Quinn order on qualified teachers


SCHOOLS HAVE been instructed to prioritise the hiring of qualified teachers over unqualified and retired teachers from September.

“Extremely limited circumstances” in which schools can employ unqualified teachers were outlined in a circular issued by Minister for Education Ruairí Quinn yesterday.

A school can employ an unqualified teacher only “where a school would have to close or send students home otherwise”, Mr Quinn said in a statement.

The Minister directed all schools to employ “only appropriately qualified registered teachers” and give them priority over unregistered and retired teachers.

Schools will have to keep a list of qualified teachers who are available at short notice for substitute teaching work.

If schools cannot find an unemployed teacher, they can then employ a retired teacher or a teacher qualified in a different sector for a limited period.

Only after these options are exhausted can a school employ an unregistered teacher and for a maximum for five days in a row.

Principals will have to report to the board of management when retired or unregistered teachers are employed.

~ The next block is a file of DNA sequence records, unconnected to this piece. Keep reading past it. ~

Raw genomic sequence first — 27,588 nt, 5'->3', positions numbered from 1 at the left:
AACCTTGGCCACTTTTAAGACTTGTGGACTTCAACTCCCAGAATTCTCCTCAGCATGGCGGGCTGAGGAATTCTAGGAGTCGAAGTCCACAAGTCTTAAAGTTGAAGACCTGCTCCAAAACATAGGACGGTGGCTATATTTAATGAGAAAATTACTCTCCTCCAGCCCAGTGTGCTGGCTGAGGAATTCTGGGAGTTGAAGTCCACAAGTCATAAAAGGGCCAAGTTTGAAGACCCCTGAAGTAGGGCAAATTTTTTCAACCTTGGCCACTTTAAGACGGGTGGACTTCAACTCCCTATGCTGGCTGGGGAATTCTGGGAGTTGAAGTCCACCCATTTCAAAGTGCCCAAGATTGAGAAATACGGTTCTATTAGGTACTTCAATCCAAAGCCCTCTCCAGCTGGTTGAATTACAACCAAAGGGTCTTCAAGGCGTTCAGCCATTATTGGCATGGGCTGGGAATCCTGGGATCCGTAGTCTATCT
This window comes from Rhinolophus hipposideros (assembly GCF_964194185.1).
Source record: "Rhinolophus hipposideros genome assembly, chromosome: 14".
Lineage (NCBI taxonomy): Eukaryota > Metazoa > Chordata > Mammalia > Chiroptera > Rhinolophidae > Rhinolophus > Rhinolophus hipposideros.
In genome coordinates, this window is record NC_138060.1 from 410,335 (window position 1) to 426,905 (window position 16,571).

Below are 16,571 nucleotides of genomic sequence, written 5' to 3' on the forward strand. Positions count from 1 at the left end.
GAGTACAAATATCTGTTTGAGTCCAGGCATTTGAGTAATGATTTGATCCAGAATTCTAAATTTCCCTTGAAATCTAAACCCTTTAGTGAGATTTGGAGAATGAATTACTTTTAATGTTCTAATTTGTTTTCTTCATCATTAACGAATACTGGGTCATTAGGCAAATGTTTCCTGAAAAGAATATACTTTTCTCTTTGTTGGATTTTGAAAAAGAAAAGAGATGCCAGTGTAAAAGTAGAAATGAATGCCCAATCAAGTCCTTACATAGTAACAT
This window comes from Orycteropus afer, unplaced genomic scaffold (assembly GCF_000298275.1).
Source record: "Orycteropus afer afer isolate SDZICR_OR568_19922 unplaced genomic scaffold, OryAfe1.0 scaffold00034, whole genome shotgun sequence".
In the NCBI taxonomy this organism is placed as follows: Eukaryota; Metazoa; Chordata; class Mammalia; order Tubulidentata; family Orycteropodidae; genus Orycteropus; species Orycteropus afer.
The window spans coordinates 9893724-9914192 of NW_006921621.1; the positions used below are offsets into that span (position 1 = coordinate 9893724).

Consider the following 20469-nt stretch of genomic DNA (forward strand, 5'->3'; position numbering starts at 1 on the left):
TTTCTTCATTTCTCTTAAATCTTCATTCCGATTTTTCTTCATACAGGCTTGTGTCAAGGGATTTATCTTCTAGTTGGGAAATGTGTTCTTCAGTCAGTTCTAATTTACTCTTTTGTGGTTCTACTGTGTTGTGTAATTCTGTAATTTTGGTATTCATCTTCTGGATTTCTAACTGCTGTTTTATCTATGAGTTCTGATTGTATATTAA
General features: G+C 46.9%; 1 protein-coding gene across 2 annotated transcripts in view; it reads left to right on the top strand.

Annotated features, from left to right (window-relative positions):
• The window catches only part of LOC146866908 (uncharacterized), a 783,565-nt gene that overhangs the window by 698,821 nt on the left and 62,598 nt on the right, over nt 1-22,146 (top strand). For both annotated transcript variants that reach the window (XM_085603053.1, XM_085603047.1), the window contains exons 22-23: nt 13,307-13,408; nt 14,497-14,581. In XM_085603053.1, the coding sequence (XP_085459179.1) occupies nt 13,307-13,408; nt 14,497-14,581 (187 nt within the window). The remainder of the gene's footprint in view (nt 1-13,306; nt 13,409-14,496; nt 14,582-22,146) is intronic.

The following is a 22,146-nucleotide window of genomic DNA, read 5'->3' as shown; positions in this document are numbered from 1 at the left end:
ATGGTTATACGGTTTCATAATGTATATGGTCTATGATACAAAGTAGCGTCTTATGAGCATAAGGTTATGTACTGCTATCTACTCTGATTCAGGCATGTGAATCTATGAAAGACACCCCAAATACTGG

The aim of the move was to protect education standards, Mr Quinn said.

It would also give opportunities to newly qualified unemployed teachers to gain experience, he said.

The move was criticised by the Irish National Teachers’ Organisation. Last month the primary teachers’ union voted not to work with unqualified teachers from September.

The union said the Minister’s directions had “legitimised” and “copper-fastened” the hiring of unqualified teachers.

The proposals “lacked substance” and would not make it easier for schools to find qualified teachers nor for unemployed teachers to find work, Into general secretary Sheila Nunan said.

“It does nothing but impose additional, needless and ultimately useless paperwork on principal teachers,” she said.

The Association of Secondary Teachers Ireland said it was a “step in the right direction”.

However, both the ASTI and the INTO were concerned that section 30 of the Teaching Council Act, ensuring schools only employ qualified registered teachers, was not yet enacted.

According to Department of Education, during the first half of the school year some 1,600 primary schools employed an unqualified teacher and some 1,200 retired teachers were employed as substitute teachers.